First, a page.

Digital signal get lost a bit over cable transmigration. A proper cabling reduce the lost wherever possible. Cabling methods are one of the most ignored key practices in antenna installations. In many cases we see cabling like this:
The image below illustrates various cabling methods applicable for brick, timber, Hardi-panel, fibro cement and aluminium walls.
Invisible is best！
Wherever possible the coaxial cable should be out of sight, running through roof spaces, down internal wall cavities,
and under floor spaces. This also helps protect the cable against accidental damage but doesn’t guarantee that other trades or contractors won’t damage the cable when servicing other utilities.
When the cable cannot be fed through cavities then it can be placed within a box channel conduit. This is manufactured to be run as unobtrusively as possible along skirting boards and at the corners of walls.
To prevent the ingress of water a drip loop is to be provided at the point of entry to the dwelling for all external cable runs. The point of entry is to be sealed with an approved sealant as shown below.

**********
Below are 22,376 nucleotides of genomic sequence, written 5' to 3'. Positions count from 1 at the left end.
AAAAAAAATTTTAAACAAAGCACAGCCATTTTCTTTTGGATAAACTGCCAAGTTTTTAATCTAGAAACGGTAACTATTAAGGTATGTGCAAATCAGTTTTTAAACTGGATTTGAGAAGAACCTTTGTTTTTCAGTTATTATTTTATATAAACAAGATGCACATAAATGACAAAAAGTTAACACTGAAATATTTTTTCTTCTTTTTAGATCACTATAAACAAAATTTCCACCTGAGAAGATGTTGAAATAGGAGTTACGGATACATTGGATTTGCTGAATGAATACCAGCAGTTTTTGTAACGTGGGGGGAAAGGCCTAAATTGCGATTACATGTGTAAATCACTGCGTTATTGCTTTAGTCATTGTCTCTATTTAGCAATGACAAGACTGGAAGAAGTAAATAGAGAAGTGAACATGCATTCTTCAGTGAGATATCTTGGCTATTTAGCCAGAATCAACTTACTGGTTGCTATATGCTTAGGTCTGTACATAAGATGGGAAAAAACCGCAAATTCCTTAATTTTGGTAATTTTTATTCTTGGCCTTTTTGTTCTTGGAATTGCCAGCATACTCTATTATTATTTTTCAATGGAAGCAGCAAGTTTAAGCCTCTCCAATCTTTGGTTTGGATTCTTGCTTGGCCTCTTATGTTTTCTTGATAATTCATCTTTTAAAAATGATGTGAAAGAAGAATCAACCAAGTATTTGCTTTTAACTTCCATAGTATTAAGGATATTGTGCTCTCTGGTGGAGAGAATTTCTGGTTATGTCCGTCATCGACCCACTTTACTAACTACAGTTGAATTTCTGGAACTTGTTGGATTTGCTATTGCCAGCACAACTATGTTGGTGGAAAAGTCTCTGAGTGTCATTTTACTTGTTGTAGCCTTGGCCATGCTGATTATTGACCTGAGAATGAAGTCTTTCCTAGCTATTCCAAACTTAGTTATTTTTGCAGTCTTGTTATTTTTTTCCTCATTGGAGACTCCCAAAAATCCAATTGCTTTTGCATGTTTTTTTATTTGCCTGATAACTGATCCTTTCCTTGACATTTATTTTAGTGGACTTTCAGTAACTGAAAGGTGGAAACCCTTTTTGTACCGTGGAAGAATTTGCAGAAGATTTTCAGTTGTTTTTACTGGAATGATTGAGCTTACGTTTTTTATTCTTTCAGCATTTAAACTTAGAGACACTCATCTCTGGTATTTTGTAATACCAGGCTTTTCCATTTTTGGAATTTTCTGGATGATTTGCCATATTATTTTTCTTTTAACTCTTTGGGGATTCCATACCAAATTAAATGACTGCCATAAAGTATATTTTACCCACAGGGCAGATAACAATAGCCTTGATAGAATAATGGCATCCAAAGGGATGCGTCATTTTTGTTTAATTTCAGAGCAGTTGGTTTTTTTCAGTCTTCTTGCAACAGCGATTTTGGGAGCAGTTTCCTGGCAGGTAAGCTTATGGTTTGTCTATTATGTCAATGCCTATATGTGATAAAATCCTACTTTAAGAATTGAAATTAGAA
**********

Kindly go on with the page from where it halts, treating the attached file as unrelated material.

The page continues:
Fastening intervals：Remember that any change in the shape of the cable will cause issues with impedance. Secure cable at unequal distances: Each point on a coaxial cable that is secured by means of either a cable tie or cable clip is subject to a small amount of pressure being put on the dielectric resulting in slight changes to the nominal impedance at those points. Whereas the change is small and not easily recognizable under test the cumulative effect over distance can cause signal reflections and reduce the carrier to noise ratio.
This will effect the quality of the signal being received at the equipment. One way to reduce the overall effect is to secure the cable at uneven distances to minimize the cumulative effect on the cable.
Cable damage due to a lightning strike entering the cable after hitting the ground Industry practice is to secure the cables at 500 mm intervals. The recommendation is to modify those distances by between 50 and 100 mm. For example, 450 mm then 500 mm then 550 mm then 450 mm and so on.